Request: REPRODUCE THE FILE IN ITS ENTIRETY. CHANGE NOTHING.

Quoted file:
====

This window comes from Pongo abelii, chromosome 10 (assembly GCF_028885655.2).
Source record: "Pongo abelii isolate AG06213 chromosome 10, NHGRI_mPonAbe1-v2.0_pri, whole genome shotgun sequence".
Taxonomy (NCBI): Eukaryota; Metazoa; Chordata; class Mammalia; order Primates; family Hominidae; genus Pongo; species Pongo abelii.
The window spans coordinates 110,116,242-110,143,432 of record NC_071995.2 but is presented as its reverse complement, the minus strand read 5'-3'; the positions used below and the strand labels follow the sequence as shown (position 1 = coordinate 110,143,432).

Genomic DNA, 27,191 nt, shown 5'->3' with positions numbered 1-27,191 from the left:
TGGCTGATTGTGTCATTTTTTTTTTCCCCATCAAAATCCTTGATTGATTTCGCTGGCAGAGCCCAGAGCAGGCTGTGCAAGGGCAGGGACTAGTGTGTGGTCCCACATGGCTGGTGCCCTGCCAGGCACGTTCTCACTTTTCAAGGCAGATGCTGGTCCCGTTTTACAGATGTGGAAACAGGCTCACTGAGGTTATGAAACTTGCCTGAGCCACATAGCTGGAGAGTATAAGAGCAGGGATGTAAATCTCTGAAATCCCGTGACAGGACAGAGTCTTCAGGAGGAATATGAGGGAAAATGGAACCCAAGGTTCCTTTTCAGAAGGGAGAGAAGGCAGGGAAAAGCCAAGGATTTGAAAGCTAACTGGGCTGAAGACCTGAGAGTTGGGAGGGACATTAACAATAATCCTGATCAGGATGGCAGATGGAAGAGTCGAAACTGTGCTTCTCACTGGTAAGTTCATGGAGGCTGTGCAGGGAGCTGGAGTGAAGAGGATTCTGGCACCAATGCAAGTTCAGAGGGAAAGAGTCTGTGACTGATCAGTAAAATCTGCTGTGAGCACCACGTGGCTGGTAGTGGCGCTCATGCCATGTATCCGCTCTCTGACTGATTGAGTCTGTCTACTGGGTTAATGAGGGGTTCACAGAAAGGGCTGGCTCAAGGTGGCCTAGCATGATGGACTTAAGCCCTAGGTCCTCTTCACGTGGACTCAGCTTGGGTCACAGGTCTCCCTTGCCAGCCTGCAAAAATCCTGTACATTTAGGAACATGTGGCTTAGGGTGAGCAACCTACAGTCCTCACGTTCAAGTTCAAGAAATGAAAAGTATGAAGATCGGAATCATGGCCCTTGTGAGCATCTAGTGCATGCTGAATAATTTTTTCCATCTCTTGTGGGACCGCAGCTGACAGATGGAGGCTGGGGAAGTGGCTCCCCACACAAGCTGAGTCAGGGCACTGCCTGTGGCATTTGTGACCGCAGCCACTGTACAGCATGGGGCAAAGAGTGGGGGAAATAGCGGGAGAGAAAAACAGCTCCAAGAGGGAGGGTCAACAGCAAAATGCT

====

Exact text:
This window comes from Pongo abelii, chromosome 10 (assembly GCF_028885655.2).
Source record: "Pongo abelii isolate AG06213 chromosome 10, NHGRI_mPonAbe1-v2.0_pri, whole genome shotgun sequence".
Taxonomy (NCBI): Eukaryota; Metazoa; Chordata; class Mammalia; order Primates; family Hominidae; genus Pongo; species Pongo abelii.
The window spans coordinates 110,116,242-110,143,432 of record NC_071995.2 but is presented as its reverse complement, the minus strand read 5'-3'; the positions used below and the strand labels follow the sequence as shown (position 1 = coordinate 110,143,432).

Genomic DNA, 27,191 nt, shown 5'->3' with positions numbered 1-27,191 from the left:
TGGCTGATTGTGTCATTTTTTTTTTCCCCATCAAAATCCTTGATTGATTTCGCTGGCAGAGCCCAGAGCAGGCTGTGCAAGGGCAGGGACTAGTGTGTGGTCCCACATGGCTGGTGCCCTGCCAGGCACGTTCTCACTTTTCAAGGCAGATGCTGGTCCCGTTTTACAGATGTGGAAACAGGCTCACTGAGGTTATGAAACTTGCCTGAGCCACATAGCTGGAGAGTATAAGAGCAGGGATGTAAATCTCTGAAATCCCGTGACAGGACAGAGTCTTCAGGAGGAATATGAGGGAAAATGGAACCCAAGGTTCCTTTTCAGAAGGGAGAGAAGGCAGGGAAAAGCCAAGGATTTGAAAGCTAACTGGGCTGAAGACCTGAGAGTTGGGAGGGACATTAACAATAATCCTGATCAGGATGGCAGATGGAAGAGTCGAAACTGTGCTTCTCACTGGTAAGTTCATGGAGGCTGTGCAGGGAGCTGGAGTGAAGAGGATTCTGGCACCAATGCAAGTTCAGAGGGAAAGAGTCTGTGACTGATCAGTAAAATCTGCTGTGAGCACCACGTGGCTGGTAGTGGCGCTCATGCCATGTATCCGCTCTCTGACTGATTGAGTCTGTCTACTGGGTTAATGAGGGGTTCACAGAAAGGGCTGGCTCAAGGTGGCCTAGCATGATGGACTTAAGCCCTAGGTCCTCTTCACGTGGACTCAGCTTGGGTCACAGGTCTCCCTTGCCAGCCTGCAAAAATCCTGTACATTTAGGAACATGTGGCTTAGGGTGAGCAACCTACAGTCCTCACGTTCAAGTTCAAGAAATGAAAAGTATGAAGATCGGAATCATGGCCCTTGTGAGCATCTAGTGCATGCTGAATAATTTTTTCCATCTCTTGTGGGACCGCAGCTGACAGATGGAGGCTGGGGAAGTGGCTCCCCACACAAGCTGAGTCAGGGCACTGCCTGTGGCATTTGTGACCGCAGCCACTGTACAGCATGGGGCAAAGAGTGGGGGAAATAGCGGGAGAGAAAAACAGCTCCAAGAGGGAGGGTCAACAGCAAAATGCT